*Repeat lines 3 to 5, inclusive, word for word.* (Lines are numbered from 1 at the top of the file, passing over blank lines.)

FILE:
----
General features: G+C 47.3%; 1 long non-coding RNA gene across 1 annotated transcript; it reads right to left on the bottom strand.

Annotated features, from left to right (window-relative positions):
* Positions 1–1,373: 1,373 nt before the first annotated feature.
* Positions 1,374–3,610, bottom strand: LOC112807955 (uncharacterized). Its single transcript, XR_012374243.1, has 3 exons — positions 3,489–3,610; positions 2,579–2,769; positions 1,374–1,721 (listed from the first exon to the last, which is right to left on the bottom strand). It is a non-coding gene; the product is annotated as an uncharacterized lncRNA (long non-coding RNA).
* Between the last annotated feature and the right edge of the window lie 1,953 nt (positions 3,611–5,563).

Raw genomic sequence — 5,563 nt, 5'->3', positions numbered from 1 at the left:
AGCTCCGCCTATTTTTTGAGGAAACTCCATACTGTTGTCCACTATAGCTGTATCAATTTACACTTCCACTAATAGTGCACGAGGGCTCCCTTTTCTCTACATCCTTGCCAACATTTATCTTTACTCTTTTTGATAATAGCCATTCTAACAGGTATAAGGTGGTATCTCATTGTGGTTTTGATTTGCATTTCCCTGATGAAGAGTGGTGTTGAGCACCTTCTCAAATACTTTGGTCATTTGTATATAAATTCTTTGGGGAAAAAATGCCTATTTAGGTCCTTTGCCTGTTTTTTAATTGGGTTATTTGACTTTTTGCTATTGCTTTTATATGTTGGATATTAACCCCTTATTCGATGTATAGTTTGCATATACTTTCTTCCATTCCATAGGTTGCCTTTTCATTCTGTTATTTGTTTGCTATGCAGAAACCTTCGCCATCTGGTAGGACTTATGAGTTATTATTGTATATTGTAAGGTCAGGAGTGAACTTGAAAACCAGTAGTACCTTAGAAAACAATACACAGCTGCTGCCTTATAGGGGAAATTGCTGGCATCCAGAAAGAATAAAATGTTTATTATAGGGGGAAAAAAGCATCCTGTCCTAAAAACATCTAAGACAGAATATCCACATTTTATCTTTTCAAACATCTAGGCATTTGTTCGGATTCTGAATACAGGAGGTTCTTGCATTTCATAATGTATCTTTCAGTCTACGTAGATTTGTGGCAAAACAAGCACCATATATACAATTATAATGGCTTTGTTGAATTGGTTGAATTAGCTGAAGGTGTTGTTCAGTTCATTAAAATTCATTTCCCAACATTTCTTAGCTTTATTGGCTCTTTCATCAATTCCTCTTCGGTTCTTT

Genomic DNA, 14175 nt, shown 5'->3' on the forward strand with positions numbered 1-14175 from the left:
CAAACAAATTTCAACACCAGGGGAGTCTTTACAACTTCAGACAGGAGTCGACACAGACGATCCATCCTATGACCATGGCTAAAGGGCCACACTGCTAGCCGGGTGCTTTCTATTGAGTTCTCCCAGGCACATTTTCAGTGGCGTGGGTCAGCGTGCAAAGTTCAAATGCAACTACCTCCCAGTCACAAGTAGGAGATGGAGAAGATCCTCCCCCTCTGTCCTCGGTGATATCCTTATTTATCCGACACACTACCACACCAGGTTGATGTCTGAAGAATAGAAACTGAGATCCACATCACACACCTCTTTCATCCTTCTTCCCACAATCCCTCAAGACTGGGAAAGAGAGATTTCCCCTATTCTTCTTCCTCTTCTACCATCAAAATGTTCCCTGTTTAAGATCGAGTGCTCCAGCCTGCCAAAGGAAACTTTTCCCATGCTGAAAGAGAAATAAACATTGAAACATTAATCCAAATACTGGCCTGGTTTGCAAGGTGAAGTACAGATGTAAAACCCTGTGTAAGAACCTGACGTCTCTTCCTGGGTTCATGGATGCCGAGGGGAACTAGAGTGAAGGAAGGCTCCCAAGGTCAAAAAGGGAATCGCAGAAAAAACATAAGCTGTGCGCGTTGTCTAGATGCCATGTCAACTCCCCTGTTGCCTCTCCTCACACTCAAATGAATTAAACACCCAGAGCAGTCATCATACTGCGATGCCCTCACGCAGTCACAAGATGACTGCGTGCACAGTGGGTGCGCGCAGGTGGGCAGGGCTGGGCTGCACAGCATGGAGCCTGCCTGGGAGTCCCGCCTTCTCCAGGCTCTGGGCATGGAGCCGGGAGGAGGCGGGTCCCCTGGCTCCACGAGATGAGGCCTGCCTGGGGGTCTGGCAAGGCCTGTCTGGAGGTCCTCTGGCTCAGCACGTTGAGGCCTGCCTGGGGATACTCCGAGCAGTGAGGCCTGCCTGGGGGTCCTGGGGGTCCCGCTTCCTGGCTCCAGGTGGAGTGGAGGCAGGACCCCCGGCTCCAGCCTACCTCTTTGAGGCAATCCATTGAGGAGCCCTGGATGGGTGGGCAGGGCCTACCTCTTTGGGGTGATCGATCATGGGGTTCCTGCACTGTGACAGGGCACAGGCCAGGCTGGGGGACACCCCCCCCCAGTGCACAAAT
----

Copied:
* Positions 1–1,373: 1,373 nt before the first annotated feature.
* Positions 1,374–3,610, bottom strand: LOC112807955 (uncharacterized). Its single transcript, XR_012374243.1, has 3 exons — positions 3,489–3,610; positions 2,579–2,769; positions 1,374–1,721 (listed from the first exon to the last, which is right to left on the bottom strand). It is a non-coding gene; the product is annotated as an uncharacterized lncRNA (long non-coding RNA).
* Between the last annotated feature and the right edge of the window lie 1,953 nt (positions 3,611–5,563).